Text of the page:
Blame it on Luther
How has Western society come to be “hyperpluralized”—that is, how has it come to contain a dizzying array of incompatible claims about the true and the good? How are we to understand the increasingly fractious and polarized nature of politics, especially in the United States, and the incessant culture wars that afflict this country? Why do we seem powerless to curb consumerism and the way it contributes to the problem of global climate change? Finally, why is the public square of most Western democracies so secular and why do our public universities have no place for God?
The answer, according to University of Notre Dame historian Brad Gregory, is the Protestant Reformation.
The Protestant revolution of the 16th century is still very much with us, he argues, profoundly shaping our intellectual and institutional life, although most of us do not realize it. Rather than draw direct causal lines between the Protestant Reformation and modern society, Gregory focuses on the many unexpected and unanticipated ways that the religious and cultural upheavals of the 16th century gave rise to the modern Western world.
Gregory is one of the most important scholars of early modern European intellectual and religious history, and judging by the attention his book has received, The Unintended Reformation is one of the most important scholarly books in recent memory. Some reviewers have compared it favorably to Max Weber’s The Protestant Ethic and the Spirit of Capitalism and Charles Taylor’s A Secular Age. Critics, however, have castigated it as a piece of Catholic propaganda that only purports to be a work of history—although they also acknowledge the book’s remarkable breadth and depth of learning.
Gregory’s book is a sophisticated and demanding examination of what he sees as four decisive failures in Western history, the most important of which occurred in the 16th century. “Judged on their own terms and with respect to the objectives of their own leading protagonists,” he writes, “medieval Christendom failed, the Reformation failed, confessionalized Europe failed, and Western modernity is failing, but each in different ways with different consequences, and each in ways that continue to remain important in the present.”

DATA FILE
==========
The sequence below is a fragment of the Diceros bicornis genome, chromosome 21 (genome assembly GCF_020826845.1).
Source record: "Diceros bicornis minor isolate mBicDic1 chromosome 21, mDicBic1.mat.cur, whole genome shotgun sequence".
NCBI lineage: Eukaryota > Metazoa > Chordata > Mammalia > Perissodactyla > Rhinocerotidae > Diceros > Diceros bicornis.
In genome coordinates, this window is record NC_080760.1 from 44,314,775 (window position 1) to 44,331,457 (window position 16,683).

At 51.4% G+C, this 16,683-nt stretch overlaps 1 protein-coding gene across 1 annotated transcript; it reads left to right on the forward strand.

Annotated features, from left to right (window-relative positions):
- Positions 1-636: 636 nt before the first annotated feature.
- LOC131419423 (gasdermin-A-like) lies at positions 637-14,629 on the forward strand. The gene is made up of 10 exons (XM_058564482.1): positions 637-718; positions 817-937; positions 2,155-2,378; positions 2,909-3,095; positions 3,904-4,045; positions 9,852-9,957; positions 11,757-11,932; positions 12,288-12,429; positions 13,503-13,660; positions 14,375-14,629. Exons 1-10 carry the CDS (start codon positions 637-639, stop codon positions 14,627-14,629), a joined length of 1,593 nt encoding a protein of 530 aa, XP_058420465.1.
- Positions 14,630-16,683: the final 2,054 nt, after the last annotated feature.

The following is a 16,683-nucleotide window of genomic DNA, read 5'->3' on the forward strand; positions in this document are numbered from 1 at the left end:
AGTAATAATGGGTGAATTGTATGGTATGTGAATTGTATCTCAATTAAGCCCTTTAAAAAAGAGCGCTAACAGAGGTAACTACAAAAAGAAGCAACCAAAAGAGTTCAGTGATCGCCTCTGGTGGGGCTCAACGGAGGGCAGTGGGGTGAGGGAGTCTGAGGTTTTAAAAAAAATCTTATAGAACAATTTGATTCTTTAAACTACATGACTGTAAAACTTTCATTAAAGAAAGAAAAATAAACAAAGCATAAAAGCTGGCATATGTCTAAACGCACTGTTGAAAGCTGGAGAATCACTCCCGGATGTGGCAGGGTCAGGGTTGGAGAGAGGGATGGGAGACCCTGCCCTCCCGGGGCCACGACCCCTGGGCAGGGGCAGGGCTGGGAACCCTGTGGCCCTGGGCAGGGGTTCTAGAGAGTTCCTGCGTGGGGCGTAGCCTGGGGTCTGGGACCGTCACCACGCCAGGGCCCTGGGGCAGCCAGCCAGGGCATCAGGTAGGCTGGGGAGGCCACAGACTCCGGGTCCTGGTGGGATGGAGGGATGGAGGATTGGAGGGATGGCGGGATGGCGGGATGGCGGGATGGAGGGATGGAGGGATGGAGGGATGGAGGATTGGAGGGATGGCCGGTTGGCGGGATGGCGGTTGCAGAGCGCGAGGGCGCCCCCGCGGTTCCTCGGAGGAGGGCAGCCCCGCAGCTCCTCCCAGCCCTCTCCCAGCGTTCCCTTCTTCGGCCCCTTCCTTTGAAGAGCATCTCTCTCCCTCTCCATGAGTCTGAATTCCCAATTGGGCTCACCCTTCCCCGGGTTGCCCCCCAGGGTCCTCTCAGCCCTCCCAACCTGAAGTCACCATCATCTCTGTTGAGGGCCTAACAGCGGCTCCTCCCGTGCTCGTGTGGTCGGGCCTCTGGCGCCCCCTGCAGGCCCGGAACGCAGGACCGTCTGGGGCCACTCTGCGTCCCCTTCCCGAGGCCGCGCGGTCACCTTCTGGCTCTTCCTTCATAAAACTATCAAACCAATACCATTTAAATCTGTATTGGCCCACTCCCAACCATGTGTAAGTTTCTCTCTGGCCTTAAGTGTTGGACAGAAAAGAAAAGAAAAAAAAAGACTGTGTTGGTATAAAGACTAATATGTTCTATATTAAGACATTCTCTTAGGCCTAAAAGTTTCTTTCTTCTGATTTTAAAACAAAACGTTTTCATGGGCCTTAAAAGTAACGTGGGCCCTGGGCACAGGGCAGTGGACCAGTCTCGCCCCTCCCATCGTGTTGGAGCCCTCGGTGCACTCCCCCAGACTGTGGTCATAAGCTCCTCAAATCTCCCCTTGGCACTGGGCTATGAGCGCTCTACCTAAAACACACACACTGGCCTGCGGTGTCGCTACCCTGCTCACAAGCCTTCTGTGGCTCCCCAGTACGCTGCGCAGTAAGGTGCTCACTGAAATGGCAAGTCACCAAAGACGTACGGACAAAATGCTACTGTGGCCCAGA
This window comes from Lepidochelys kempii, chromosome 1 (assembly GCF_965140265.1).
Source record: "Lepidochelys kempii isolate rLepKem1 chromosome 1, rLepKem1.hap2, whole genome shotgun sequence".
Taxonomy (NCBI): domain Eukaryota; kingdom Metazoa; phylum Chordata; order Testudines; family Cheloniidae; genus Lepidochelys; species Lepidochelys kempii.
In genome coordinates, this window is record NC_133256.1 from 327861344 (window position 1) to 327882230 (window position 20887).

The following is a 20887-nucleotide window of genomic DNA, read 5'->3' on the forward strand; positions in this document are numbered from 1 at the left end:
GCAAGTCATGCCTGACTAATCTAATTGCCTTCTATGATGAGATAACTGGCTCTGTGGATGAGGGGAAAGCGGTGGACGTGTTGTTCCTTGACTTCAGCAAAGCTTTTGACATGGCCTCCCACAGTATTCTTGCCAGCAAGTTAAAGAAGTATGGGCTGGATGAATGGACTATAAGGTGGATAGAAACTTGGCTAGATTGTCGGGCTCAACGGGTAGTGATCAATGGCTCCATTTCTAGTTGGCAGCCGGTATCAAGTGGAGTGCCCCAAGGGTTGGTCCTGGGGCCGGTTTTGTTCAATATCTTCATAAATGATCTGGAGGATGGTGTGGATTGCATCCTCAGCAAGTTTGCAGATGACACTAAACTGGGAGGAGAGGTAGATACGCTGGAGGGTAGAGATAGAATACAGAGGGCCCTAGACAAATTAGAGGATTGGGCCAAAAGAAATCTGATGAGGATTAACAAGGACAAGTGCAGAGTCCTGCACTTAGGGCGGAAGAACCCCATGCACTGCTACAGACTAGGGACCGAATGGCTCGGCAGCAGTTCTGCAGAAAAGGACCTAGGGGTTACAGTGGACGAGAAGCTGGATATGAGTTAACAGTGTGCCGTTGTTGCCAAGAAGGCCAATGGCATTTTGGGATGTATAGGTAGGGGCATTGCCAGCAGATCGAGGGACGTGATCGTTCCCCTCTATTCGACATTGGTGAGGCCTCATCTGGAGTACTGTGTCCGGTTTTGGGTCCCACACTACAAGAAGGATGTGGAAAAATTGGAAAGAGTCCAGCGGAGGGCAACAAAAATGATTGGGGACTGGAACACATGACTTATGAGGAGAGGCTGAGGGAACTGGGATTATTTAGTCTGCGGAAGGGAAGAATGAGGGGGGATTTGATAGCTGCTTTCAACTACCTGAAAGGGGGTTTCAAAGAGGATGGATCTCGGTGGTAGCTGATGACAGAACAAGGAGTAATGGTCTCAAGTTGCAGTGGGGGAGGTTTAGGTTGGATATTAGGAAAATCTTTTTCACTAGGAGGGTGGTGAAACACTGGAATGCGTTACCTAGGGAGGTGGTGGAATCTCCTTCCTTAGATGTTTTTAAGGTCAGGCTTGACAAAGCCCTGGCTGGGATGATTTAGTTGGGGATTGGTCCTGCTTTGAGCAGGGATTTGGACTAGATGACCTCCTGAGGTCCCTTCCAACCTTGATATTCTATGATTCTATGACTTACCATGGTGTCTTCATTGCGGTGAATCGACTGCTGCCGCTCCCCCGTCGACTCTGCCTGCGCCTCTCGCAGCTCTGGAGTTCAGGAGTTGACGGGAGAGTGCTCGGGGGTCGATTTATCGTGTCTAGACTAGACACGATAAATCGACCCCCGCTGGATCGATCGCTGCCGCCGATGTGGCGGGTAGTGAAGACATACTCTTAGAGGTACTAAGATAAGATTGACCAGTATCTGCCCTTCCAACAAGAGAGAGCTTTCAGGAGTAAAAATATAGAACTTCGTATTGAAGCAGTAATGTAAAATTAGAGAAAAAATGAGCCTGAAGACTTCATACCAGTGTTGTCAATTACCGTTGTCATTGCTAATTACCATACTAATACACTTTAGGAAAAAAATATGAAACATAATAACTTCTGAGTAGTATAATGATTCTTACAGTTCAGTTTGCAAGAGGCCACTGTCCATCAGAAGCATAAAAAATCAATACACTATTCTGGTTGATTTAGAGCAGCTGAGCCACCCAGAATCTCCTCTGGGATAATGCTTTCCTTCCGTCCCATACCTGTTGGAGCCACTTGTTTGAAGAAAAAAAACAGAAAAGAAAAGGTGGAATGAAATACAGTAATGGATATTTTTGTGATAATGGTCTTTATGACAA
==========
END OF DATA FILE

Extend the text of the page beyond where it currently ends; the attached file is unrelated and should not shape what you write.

Medieval Christendom failed because it proved unable to live up to its own highest spiritual and moral ideals, especially the ideal of caritas (charity or love), which was supposed to mark individual piety, government policy and the institutional life of the church, especially its hierarchy. While scholars such as Francis Oakley (of Williams College) have accused Gregory of yearning for a return to the supposed golden age of medieval Christendom, Gregory acknowledges the many failings of pre-Reformation church and society, at least at the level of practice. He also readily concedes that medieval Christendom was not a monolithic entity but was composed of many different groups and even differing theologies. Nevertheless, Gregory insists that the medieval church was able to contain nearly all cultural and theological differences within itself. Medieval Christianity was an “institutionalized worldview” within which nearly all Europeans lived and sought to make sense of life.
The Reformation failed because it proved unable to reverse the failure of medieval Christendom. It failed to make Christendom more Christian and instead bequeathed to subsequent generations a heritage of religious and intellectual discord that has profoundly shaped the modern world, especially because of its highly subjectivized notion of truth.
The Reformation also failed because its basic principle of discerning divine truth based on scripture alone was deeply flawed, Gregory claims. He repeatedly points to the myriad doctrinal disagreements that occurred in the 16th century, arguing that the principle of sola scriptura proved unreliable as a guide to the divine will regarding salvation, sacraments and the relationship between church and state, along with a host of other topics.